Janelle Feliciano and June Frangue, two Jam creatives with Filipino roots came up with a smart and very simple idea to raise money for clean water. To donate, all you had to do was tap your Engine ID card on a dedicated turnstile on the ground floor. Something you’d do a few times a day. For over a week, each tap of your card would donate 10p from your salary to Gawan Kalinga, a Filipino charity supplying clean water to affected areas.
The folks at Engine are digging deep into their pockets, taking out their ID cards and tapping generously. To everyone who queued just so they could use the turnstile, to those who tapped and tapped again, to people who are helping us spread the word, we say Thank You.
// spamatjam //
According to the David and Goliath story, David picked up five smooth stones on the way to the famous showdown. He rejected the king’s armour and sword as they were too cumbersome for him—he preferred using the weapon he was most comfortable with: his simple sling. Not surprisingly the giant scoffed when he saw David armed with nothing but strips of leather. Moments later, Goliath fell dead with a stone between his eyes.
To confront any big problem, to kill your biggest foes, don’t rely on traditional methods and means. Find, develop and use your five—you might have more or fewer—“smooth stones”. They are your key strengths. Your combination of strengths is unique so don’t bother comparing yourself to anyone.
Find your stones. Develop them. Use them at the right place and time. And you will be a giant killer.
The undoing of a man is his arrogance. Arrogance has set in when a man no longer listens. When he doesn’t question himself anymore. When his mind is closed to possibilities. (The decisive man is not necessarily an arrogant man. And it’s easy to confuse the two.) If you aspire to be a great man, you need to watch out for arrogance. You need to guard yourself from it. Humility is the antidote to arrogance. To find humility look in a mirror for five minutes. In the mirror is a mortal being here one day and gone the next. Someone who will be forgotten after his short life is over. Thousands of years from now, your biggest achievement would have faded away. You are nothing. When you realise this, arrogance will leave you. And then you, no matter who you are or what you do in life, will be truly great. Great here and now.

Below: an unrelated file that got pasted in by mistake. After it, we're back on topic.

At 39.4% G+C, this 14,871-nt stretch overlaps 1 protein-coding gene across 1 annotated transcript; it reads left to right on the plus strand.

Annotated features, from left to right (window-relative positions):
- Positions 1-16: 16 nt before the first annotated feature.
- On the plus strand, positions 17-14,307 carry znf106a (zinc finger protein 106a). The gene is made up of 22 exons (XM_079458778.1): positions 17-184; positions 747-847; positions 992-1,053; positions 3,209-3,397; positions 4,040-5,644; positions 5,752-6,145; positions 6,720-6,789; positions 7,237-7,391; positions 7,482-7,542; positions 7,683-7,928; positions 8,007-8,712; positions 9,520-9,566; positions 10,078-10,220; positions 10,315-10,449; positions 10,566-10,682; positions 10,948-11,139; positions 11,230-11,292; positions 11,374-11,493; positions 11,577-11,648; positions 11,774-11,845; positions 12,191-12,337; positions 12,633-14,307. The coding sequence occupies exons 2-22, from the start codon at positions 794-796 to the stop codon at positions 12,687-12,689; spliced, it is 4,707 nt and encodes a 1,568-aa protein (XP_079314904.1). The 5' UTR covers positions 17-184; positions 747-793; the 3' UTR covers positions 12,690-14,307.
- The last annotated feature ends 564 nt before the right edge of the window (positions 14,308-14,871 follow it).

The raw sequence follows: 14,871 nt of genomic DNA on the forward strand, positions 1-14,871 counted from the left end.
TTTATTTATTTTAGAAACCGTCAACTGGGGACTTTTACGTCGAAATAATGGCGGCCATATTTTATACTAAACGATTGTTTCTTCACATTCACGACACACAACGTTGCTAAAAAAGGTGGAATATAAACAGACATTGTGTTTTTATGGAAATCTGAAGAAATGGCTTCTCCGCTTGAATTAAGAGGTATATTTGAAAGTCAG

The trendy buzzword in many a digital or social media get-together, magazine, award show, is ‘branded entertainment’ or ‘branded content’. But are long-form videos without an overt selling message really new? I have a feeling they are the film equivalent of advertorials. These creatures are the ninjas of the ad world. Advertorials don’t look like ads. They look like newspaper articles. Literally laid out like one. But then, read your way to the end of the ‘article’ and you’re hit with a coupon or website. And there’s a logo somewhere, as well as a call to action. Unfortunately, many branded content videos share the same DNA: Ooo big celebrity person, looks like a film about his life or some thing he’s really in to, he’s somewhere cool, he does some cool things, says some cool things, wait a minute, quick pack shots here and there, it ends with a logo and/or tagline and URL. The worst videos are very long tv ads without much of a hook in the story. So much of what’s out there is eye candy, full of style but of no idea substance. Eventually, consumers are going to treat these videos the way they treat bad ads—they are going to ignore them. To avoid this, regardless of how long or short your film is, brands need to pay attention to the fact that people want quality. Quality stories. Quality ideas. Quality does not mean it must cost millions. It does mean it needs to be interesting enough for them to want to spend time with it. Look at stuff that gets shared on YouTube. Be funny, fascinating, fresh and be rewarded with a heap of views. Be boring, be contrived, be an advertorial and your film is dead after five seconds.